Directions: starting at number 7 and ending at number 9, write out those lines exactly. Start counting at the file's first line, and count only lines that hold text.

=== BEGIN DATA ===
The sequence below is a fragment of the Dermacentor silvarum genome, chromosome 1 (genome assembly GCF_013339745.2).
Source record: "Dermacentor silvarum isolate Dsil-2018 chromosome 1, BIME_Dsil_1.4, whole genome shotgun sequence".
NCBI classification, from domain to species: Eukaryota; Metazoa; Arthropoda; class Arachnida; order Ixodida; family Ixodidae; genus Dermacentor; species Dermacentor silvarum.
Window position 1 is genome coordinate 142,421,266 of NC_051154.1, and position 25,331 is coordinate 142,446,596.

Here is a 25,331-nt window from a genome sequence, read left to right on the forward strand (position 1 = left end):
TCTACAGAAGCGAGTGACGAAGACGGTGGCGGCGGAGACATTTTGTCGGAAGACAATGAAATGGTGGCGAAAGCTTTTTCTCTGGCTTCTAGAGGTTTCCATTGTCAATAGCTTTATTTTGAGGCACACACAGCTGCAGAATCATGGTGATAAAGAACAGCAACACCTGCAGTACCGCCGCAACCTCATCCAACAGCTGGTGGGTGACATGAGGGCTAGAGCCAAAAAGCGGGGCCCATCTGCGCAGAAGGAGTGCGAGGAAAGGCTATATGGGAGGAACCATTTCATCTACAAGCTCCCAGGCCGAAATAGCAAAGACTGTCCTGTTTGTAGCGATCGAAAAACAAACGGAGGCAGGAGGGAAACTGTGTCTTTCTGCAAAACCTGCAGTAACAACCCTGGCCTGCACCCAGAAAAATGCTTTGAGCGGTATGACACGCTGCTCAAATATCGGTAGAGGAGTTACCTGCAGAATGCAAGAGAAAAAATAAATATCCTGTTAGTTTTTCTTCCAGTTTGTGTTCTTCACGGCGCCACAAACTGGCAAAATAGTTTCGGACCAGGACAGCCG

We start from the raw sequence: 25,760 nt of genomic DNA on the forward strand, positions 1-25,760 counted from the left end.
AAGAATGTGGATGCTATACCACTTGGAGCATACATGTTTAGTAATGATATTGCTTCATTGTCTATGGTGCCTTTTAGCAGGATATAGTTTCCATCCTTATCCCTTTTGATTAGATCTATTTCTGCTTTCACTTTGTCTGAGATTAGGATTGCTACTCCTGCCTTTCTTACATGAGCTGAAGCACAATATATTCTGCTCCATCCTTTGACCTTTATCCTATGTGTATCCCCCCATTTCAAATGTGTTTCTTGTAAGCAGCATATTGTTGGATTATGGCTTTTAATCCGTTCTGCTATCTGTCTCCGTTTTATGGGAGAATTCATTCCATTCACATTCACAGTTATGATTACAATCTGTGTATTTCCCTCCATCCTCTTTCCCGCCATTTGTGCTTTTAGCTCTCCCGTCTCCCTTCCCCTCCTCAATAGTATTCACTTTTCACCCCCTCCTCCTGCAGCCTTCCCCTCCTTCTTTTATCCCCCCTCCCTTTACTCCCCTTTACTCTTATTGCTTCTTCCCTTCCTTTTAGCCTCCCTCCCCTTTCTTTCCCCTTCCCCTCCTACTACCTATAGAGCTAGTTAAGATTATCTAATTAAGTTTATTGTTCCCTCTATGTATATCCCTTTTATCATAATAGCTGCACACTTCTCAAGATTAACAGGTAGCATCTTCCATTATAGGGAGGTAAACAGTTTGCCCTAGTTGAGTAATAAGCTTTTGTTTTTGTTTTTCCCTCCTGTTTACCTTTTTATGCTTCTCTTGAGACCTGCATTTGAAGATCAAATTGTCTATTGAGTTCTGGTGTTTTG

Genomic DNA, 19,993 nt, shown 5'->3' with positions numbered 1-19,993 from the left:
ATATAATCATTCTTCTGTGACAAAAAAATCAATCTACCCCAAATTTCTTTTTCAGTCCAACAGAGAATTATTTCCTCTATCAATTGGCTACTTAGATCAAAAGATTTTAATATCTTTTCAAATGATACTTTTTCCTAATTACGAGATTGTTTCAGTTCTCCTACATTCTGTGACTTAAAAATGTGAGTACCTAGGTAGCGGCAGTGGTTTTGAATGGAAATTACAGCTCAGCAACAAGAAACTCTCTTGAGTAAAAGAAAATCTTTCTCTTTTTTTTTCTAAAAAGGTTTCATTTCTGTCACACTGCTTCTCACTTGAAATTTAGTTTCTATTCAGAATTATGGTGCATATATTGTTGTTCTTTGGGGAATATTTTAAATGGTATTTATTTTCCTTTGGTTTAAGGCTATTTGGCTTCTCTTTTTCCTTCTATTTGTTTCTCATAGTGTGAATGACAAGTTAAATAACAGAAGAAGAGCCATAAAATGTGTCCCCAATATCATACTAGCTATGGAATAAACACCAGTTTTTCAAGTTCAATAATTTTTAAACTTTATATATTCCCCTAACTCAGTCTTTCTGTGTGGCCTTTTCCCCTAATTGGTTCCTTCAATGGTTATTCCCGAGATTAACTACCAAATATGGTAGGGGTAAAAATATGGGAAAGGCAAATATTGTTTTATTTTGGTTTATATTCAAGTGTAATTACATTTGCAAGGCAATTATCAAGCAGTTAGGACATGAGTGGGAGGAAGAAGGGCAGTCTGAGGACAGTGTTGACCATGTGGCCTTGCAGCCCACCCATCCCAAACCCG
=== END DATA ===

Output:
We start from the raw sequence: 25,760 nt of genomic DNA on the forward strand, positions 1-25,760 counted from the left end.
AAGAATGTGGATGCTATACCACTTGGAGCATACATGTTTAGTAATGATATTGCTTCATTGTCTATGGTGCCTTTTAGCAGGATATAGTTTCCATCCTTATCCCTTTTGATTAGATCTATTTCTGCTTTCACTTTGTCTGAGATTAGGATTGCTACTCCTGCCTTTCTTACATGAGCTGAAGCACAATATATTCTGCTCCATCCTTTGACCTTTATCCTATGTGTATCCCCCCATTTCAAATGTGTTTCTTGTAAGCAGCATATTGTTGGATTATGGCTTTTAATCCGTTCTGCTATCTGTCTCCGTTTTATGGGAGAATTCATTCCATTCACATTCACAGTTATGATTACAATCTGTGTATTTCCCTCCATCCTCTTTCCCGCCATTTGTGCTTTTAGCTCTCCCGTCTCCCTTCCCCTCCTCAATAGTATTCACTTTTCACCCCCTCCTCCTGCAGCCTTCCCCTCCTTCTTTTATCCCCCCTCCCTTTACTCCCCTTTACTCTTATTGCTTCTTCCCTTCCTTTTAGCCTCCCTCCCCTTTCTTTCCCCTTCCCCTCCTACTACCTATAGAGCTAGTTAAGATTATCTAATTAAGTTTATTGTTCCCTCTATGTATATCCCTTTTATCATAATAGCTGCACACTTCTCAAGATTAACAGGTAGCATCTTCCATTATAGGGAGGTAAACAGTTTGCCCTAGTTGAGTAATAAGCTTTTGTTTTTGTTTTTCCCTCCTGTTTACCTTTTTATGCTTCTCTTGAGACCTGCATTTGAAGATCAAATTGTCTATTGAGTTCTGGTGTTTTG

Genomic DNA, 19,993 nt, shown 5'->3' with positions numbered 1-19,993 from the left: